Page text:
Gaming

Twisted-Wonderland looks like a Disney anime version of Hogwarts

An image of students in the Queen of Hearts dorm.

Screenshot: Aniplex / YouTube

Disney Twisted Wonderland I’ve been in Japan for two years now. Yesterday, gacha mobile anime academy finally came out in English. The best way I can describe it is: “What if Disney Japan hands over its intellectual property to the manga creator? Dark Butler and asked her to develop an anime game about Hogwarts?” The result is a delightfully gothic card novel for wimps who dream of Halloween lasting 365 days a year.

If you ever played mobile academy like Harry Potter: Hogwarts Mystery, the structure here is very similar. The game takes place in Nightcrow College, a school of magic where, as a new student, you attend classes, make friends, get into intense competition with members of other houses, and sometimes engage in magical duels that play out as turn-based card matches (in which your classmates, not your character). While only magicians are normally allowed into the boys’ school, you play as a prefect without magic who got into the academy by mistake. In the end, the principal accepts you in the hope that you can stop the magically gifted students from accidentally burning down the place. There are main story chapters that make up the bulk of the narrative content, but most of your time will be spent on lessons and extra-curricular mini-games.

But let’s be honest: the art and the way the characters look are more appealing than the gameplay itself. Luckily, the character designs are great. Instead of including existing Disney villains directly into the game, how Kingdom Hearts, the designer used them as visual inspiration for themed houses such as Savanaclaw (based on the treacherous Scar from The Lion King) and Octavinel (for the little MermaidUrsula). The students from the Hades dorm have bright blue hair, and the students of the Queen of Hearts wear clothes inspired by poker card suits. At least half of the cast at this all-boys school wear bright eyeshadow. None of them would look out of place in an Asian boy band.

I chose Diasomnia (Maleficent) because these sullen teenagers seemed the most collected. However, your choice does not actually affect the availability of the character. It seems to be purely aesthetic, and everyone goes through the same main plot. As at Hogwarts, each house must embody certain traits—in this case, the traits of its figurehead. For example, Scar is seen as a persistent king who loves equality, while Ursula is seen as a benevolent wish-granter.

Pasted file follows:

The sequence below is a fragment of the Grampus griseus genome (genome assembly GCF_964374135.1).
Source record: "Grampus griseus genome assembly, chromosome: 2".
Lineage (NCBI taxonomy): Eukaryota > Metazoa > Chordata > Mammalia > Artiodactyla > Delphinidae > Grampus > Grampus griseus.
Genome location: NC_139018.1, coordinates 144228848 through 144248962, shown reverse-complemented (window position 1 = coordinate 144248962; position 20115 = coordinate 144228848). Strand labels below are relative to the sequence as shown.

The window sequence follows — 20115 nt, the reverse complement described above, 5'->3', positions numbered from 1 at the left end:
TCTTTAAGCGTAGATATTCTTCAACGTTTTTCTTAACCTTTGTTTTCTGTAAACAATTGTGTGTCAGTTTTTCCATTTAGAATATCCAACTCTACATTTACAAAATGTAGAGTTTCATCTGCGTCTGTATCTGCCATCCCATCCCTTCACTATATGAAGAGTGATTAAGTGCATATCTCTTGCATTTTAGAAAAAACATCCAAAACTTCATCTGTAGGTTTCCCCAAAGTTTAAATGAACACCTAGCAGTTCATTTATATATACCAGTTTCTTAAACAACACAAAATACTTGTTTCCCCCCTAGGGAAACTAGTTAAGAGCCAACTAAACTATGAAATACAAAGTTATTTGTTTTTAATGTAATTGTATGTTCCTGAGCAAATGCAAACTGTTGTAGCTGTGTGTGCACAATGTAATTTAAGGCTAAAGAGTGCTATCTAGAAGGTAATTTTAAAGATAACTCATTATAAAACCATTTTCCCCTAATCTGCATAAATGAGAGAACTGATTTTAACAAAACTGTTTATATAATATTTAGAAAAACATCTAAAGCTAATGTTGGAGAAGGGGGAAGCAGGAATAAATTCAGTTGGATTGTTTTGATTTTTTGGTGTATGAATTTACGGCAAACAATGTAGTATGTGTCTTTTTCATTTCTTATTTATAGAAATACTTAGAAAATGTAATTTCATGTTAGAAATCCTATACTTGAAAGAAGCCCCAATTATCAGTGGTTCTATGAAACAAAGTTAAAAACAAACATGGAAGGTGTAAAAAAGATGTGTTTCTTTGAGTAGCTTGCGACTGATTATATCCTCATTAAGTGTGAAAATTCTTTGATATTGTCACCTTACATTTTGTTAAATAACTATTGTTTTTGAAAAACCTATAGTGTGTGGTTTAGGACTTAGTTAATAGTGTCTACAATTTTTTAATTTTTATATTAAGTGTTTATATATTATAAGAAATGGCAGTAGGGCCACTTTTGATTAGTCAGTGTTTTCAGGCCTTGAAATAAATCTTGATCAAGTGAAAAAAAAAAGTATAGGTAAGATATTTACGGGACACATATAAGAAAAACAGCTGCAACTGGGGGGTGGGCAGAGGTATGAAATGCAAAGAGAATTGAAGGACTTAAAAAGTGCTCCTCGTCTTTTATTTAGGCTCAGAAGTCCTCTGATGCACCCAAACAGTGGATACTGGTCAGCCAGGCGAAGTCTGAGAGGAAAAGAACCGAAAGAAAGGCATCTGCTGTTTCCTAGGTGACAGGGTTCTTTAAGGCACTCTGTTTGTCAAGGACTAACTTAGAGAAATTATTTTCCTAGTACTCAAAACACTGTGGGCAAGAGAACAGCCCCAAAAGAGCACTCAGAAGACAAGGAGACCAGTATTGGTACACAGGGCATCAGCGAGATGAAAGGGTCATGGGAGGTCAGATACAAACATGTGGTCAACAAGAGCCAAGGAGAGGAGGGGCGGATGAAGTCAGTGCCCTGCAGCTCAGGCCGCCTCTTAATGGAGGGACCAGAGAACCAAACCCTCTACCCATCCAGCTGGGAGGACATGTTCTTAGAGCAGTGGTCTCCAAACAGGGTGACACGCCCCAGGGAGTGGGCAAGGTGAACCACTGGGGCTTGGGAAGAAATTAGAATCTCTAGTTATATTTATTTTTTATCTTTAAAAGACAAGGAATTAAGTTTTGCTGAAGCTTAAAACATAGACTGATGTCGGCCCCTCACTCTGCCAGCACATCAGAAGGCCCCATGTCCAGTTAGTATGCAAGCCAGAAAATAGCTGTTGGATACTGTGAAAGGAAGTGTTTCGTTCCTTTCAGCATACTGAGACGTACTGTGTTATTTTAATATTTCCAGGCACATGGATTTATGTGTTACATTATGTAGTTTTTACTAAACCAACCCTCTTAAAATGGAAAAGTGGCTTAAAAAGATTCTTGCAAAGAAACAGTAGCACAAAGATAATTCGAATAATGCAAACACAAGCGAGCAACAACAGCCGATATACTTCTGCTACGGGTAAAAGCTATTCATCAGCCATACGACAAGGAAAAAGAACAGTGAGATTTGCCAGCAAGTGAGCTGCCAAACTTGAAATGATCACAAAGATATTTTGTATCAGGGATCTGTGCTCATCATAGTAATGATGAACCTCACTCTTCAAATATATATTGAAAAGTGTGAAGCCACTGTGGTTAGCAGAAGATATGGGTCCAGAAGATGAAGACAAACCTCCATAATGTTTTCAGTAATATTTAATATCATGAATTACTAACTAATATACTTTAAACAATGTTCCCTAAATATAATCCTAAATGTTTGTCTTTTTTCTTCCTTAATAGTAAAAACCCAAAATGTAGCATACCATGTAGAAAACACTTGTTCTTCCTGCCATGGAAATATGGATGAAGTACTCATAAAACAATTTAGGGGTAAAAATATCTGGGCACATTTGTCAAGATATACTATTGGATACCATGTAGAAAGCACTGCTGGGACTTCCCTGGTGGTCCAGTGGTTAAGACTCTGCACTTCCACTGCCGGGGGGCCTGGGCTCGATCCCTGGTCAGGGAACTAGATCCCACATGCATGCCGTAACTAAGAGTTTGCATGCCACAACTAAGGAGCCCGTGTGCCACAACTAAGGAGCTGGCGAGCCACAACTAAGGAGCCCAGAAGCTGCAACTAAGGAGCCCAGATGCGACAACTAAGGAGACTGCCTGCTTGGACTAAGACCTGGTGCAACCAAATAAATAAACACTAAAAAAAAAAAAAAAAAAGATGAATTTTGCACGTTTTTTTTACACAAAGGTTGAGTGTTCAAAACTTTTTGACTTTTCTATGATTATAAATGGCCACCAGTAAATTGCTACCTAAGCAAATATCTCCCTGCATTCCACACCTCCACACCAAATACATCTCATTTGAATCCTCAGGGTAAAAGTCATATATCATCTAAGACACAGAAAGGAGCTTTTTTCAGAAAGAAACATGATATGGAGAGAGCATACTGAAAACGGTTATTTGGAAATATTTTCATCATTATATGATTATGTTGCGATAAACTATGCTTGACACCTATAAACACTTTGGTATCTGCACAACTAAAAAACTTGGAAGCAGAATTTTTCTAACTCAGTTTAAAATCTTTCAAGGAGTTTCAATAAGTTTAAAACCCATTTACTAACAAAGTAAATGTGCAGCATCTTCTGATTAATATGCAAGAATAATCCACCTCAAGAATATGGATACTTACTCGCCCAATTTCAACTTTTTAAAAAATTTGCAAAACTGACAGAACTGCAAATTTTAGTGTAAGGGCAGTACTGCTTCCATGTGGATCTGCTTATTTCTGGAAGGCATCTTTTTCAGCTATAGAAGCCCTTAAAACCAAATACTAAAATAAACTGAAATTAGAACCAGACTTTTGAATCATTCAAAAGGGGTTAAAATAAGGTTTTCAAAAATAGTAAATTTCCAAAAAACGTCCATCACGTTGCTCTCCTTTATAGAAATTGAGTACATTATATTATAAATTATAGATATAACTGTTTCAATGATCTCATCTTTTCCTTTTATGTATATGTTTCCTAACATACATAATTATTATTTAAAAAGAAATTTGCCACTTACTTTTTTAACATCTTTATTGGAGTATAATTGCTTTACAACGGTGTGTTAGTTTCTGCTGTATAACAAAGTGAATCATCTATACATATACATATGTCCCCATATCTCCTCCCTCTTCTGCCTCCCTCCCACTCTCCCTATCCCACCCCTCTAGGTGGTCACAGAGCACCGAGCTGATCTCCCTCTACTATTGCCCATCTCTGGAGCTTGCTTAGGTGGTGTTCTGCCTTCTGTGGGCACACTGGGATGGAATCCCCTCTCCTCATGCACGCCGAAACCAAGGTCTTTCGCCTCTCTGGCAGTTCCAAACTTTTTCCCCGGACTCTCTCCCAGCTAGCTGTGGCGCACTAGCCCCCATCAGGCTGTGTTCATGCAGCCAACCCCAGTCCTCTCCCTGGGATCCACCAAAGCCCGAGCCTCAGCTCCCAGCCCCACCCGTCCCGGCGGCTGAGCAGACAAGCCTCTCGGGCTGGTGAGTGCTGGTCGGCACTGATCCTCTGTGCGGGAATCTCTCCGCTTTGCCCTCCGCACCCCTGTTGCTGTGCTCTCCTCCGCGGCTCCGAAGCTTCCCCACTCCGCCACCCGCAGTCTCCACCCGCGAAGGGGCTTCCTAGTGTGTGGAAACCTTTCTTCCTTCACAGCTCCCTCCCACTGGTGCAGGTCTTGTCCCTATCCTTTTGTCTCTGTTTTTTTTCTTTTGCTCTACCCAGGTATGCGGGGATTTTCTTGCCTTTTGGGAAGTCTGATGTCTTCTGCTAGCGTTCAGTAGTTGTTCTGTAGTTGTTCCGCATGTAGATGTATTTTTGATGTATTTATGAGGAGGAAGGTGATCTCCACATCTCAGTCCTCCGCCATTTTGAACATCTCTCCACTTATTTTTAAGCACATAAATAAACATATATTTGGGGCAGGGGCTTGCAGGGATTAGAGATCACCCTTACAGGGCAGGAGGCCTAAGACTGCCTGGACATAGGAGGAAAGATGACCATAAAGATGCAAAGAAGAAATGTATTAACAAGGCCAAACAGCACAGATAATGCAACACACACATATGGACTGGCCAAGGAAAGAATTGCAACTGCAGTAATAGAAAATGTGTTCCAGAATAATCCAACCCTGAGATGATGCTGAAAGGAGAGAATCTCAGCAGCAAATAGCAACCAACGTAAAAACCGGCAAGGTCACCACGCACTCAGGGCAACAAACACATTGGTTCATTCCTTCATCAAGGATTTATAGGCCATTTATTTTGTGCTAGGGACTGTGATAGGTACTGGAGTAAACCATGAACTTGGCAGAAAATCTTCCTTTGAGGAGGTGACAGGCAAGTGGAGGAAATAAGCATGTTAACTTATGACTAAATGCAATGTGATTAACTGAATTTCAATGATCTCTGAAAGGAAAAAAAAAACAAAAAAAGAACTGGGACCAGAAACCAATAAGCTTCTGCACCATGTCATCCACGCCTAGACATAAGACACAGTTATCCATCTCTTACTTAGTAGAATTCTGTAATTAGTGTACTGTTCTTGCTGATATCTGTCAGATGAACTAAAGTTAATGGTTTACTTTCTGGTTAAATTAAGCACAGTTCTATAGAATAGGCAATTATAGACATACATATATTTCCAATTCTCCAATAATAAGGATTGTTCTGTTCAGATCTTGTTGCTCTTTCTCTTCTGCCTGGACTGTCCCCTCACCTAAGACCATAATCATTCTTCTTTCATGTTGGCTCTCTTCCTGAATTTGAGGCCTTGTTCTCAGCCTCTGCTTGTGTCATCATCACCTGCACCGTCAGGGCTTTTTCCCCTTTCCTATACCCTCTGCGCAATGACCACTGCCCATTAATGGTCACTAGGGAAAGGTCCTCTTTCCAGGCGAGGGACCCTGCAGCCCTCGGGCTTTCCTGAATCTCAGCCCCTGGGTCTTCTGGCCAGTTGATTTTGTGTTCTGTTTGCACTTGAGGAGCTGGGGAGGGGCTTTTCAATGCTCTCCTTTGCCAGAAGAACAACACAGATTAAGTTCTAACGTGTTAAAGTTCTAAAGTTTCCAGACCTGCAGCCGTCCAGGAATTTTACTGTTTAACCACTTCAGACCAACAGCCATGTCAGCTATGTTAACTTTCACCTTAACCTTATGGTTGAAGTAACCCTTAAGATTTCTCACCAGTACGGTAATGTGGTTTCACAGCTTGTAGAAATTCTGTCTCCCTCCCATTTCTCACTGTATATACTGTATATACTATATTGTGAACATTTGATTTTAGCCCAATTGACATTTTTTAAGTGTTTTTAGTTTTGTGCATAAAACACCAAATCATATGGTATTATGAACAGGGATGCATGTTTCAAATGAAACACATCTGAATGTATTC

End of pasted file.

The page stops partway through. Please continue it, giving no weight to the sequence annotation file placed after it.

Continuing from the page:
An image of four Diasomnia students.

Screenshot: Aniplex / Kotaku

As I progressed through the story chapters, I began to prepare for the fact that my chosen students of Diasomnia would prove to be just as troublesome as the rest of the cast. Just like the villains their homes are based on, these kids chaotic. Lead Artist and Game Writer, Dark Butler creator Yana Toboso is known for creating wacky characters who often misbehave, and her influence can be clearly seen in the Disney villain-themed rules that these houses enforce. For example, the Queen of Hearts requires white roses to be dyed red. If you have ever looked at a person and thought “I can fix him”, then this gacha game is for you.

The gacha itself is mainly focused on the selection of clothing options (for example, sports uniforms), and not on the characters. Personally, I don’t feel any compulsion to participate in the gacha other than spending whatever free currency I get just by playing. Frequent gacha players will also be happy to know that the game has a built-in reroll system. This means that you can re-roll the starting gacha as many times as you like and choose the roll you like best. In other gacha games, most hardcore players do it manually by deleting and re-downloading the game or creating a new account, which also means having to go through the tutorial again. If that sounds like a huge annoyance, it is. Till TV not the first to implement the reroll system, I was glad that it became easier for me to control who I started with.

Two students of Diasomnia fight against a magical creature.

Screenshot: Aniplex / Kotaku

Combat is a relatively simple card battle in which you choose cards of a type that is more profitable than your opponent’s. If you ever played lawyer gacha Tears of Themis, turn-based combat is the same here. Since there are no major stat modifiers other than the inherent benefits of bundling certain students together, I don’t expect TV development of complex combat meta. TV there’s also a rhythm game component where you progress through the story by doing “Twistunes”. The rhythm game aspect is more varied than the combat, but there’s nothing revolutionary about it. You can also attend classes, but they don’t have a real game component. Basically you watch little character animations and listen to a few lines about studying. You spend energy to create a random number of stars, which can be exchanged for EXP items, which in turn can be used to increase the combat abilities of your cards (which are apprentice clothing options).

You won’t find a community that does a lot of combat theory work, but that’s not the main attraction of the game. Twisted Wonderland. While the game feels like a spin-off from Hogwarts, it features a variety of original worldviews, and new main story content and events will be released frequently. The first chapter introduces characters from Heartslabyul, a dorm based on the Queen of Hearts from Alice in Wonderland. All future chapters will have different villain dorms. So, if you want to get to know your boys early, don’t repeat my mistake and pick the latest villain.


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